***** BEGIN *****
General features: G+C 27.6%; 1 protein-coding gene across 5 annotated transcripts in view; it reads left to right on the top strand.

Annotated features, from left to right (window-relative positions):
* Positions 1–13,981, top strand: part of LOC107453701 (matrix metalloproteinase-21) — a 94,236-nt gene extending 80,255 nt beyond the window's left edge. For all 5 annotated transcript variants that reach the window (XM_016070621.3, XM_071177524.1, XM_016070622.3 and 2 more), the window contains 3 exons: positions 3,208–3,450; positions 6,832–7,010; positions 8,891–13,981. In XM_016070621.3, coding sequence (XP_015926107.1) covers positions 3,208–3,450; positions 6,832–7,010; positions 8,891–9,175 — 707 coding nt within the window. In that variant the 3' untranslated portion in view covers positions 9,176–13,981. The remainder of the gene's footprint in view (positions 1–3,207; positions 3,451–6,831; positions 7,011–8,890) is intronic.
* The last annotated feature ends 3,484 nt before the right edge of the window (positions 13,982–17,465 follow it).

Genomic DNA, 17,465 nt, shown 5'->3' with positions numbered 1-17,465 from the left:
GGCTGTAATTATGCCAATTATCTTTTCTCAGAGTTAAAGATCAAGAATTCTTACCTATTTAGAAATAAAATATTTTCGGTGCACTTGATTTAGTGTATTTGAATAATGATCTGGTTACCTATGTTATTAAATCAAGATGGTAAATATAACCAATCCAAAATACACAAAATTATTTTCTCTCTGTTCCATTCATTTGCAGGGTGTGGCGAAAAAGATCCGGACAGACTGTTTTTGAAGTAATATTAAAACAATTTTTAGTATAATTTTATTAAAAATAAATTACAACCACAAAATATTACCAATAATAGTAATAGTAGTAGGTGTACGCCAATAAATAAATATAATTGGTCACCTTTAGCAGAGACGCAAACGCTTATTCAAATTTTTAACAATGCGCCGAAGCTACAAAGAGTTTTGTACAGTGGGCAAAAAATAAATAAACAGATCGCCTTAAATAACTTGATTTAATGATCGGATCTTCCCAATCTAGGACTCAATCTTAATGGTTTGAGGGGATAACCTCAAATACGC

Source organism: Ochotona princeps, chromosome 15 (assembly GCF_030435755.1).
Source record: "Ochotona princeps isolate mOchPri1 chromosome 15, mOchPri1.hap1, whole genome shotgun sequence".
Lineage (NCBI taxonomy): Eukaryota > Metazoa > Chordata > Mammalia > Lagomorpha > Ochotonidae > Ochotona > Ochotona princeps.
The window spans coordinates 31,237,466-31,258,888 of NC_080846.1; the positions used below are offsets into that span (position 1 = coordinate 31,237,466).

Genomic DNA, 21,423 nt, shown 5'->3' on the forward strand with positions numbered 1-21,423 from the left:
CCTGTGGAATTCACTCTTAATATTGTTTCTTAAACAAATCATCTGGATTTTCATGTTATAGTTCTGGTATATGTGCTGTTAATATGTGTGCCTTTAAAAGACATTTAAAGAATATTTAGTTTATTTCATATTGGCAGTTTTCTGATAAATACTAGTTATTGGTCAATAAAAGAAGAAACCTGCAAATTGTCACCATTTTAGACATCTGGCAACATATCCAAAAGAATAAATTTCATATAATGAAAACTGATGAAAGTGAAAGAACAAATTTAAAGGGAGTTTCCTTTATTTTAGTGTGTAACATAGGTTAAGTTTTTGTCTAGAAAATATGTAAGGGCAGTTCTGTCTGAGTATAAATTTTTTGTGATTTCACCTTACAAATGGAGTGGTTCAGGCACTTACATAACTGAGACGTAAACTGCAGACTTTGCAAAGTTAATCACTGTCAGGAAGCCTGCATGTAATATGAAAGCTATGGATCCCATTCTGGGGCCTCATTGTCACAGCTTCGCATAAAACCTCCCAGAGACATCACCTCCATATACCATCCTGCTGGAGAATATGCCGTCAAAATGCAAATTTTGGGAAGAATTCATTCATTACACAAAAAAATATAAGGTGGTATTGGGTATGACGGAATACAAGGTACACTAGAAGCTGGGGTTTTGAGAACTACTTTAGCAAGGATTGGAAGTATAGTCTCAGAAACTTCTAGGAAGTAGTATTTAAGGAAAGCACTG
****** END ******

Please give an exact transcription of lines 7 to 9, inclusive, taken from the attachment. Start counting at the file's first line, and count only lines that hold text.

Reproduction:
Source organism: Ochotona princeps, chromosome 15 (assembly GCF_030435755.1).
Source record: "Ochotona princeps isolate mOchPri1 chromosome 15, mOchPri1.hap1, whole genome shotgun sequence".
Lineage (NCBI taxonomy): Eukaryota > Metazoa > Chordata > Mammalia > Lagomorpha > Ochotonidae > Ochotona > Ochotona princeps.